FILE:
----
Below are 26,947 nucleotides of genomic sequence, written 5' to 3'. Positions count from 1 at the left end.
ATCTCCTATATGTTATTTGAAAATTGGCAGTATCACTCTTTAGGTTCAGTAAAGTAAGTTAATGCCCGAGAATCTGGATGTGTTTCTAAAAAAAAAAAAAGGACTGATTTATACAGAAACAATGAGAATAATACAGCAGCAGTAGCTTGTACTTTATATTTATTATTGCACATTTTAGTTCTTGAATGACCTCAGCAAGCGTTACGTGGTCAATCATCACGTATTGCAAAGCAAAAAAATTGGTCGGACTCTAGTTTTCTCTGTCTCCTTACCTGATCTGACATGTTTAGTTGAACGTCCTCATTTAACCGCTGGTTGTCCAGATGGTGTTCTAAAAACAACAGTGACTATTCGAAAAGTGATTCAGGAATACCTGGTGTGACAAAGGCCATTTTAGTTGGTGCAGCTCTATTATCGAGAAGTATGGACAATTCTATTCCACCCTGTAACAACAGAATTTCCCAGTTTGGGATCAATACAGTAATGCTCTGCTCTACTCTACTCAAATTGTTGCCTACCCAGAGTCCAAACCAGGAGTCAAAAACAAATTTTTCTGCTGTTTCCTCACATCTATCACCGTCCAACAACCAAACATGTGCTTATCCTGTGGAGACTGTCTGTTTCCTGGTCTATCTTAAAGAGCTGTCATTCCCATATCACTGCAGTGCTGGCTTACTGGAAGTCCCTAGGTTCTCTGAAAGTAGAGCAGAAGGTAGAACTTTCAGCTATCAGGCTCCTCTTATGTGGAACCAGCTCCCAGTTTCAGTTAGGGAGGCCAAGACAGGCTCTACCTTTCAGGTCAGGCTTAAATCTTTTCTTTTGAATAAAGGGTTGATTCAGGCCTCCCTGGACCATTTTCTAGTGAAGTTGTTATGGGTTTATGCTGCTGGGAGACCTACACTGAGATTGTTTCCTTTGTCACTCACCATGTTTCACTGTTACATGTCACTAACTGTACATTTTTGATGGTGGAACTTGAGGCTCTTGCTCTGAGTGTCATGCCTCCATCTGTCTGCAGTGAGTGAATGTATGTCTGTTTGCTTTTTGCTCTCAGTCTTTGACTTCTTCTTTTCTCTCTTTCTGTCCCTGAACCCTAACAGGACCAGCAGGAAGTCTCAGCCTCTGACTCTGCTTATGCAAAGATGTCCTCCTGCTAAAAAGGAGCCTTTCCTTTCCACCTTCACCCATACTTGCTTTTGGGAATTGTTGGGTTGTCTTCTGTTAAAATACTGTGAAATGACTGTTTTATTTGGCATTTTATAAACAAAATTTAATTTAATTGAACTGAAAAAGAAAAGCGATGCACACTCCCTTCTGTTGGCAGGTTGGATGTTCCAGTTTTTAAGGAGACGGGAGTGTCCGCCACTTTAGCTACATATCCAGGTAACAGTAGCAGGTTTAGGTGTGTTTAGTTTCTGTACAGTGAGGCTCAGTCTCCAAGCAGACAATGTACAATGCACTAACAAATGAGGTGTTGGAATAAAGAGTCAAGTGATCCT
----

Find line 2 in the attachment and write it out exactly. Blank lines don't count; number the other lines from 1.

ATCTCCTATATGTTATTTGAAAATTGGCAGTATCACTCTTTAGGTTCAGTAAAGTAAGTTAATGCCCGAGAATCTGGATGTGTTTCTAAAAAAAAAAAAAGGACTGATTTATACAGAAACAATGAGAATAATACAGCAGCAGTAGCTTGTACTTTATATTTATTATTGCACATTTTAGTTCTTGAATGACCTCAGCAAGCGTTACGTGGTCAATCATCACGTATTGCAAAGCAAAAAAATTGGTCGGACTCTAGTTTTCTCTGTCTCCTTACCTGATCTGACATGTTTAGTTGAACGTCCTCATTTAACCGCTGGTTGTCCAGATGGTGTTCTAAAAACAACAGTGACTATTCGAAAAGTGATTCAGGAATACCTGGTGTGACAAAGGCCATTTTAGTTGGTGCAGCTCTATTATCGAGAAGTATGGACAATTCTATTCCACCCTGTAACAACAGAATTTCCCAGTTTGGGATCAATACAGTAATGCTCTGCTCTACTCTACTCAAATTGTTGCCTACCCAGAGTCCAAACCAGGAGTCAAAAACAAATTTTTCTGCTGTTTCCTCACATCTATCACCGTCCAACAACCAAACATGTGCTTATCCTGTGGAGACTGTCTGTTTCCTGGTCTATCTTAAAGAGCTGTCATTCCCATATCACTGCAGTGCTGGCTTACTGGAAGTCCCTAGGTTCTCTGAAAGTAGAGCAGAAGGTAGAACTTTCAGCTATCAGGCTCCTCTTATGTGGAACCAGCTCCCAGTTTCAGTTAGGGAGGCCAAGACAGGCTCTACCTTTCAGGTCAGGCTTAAATCTTTTCTTTTGAATAAAGGGTTGATTCAGGCCTCCCTGGACCATTTTCTAGTGAAGTTGTTATGGGTTTATGCTGCTGGGAGACCTACACTGAGATTGTTTCCTTTGTCACTCACCATGTTTCACTGTTACATGTCACTAACTGTACATTTTTGATGGTGGAACTTGAGGCTCTTGCTCTGAGTGTCATGCCTCCATCTGTCTGCAGTGAGTGAATGTATGTCTGTTTGCTTTTTGCTCTCAGTCTTTGACTTCTTCTTTTCTCTCTTTCTGTCCCTGAACCCTAACAGGACCAGCAGGAAGTCTCAGCCTCTGACTCTGCTTATGCAAAGATGTCCTCCTGCTAAAAAGGAGCCTTTCCTTTCCACCTTCACCCATACTTGCTTTTGGGAATTGTTGGGTTGTCTTCTGTTAAAATACTGTGAAATGACTGTTTTATTTGGCATTTTATAAACAAAATTTAATTTAATTGAACTGAAAAAGAAAAGCGATGCACACTCCCTTCTGTTGGCAGGTTGGATGTTCCAGTTTTTAAGGAGACGGGAGTGTCCGCCACTTTAGCTACATATCCAGGTAACAGTAGCAGGTTTAGGTGTGTTTAGTTTCTGTACAGTGAGGCTCAGTCTCCAAGCAGACAATGTACAATGCACTAACAAATGAGGTGTTGGAATAAAGAGTCAAGTGATCCT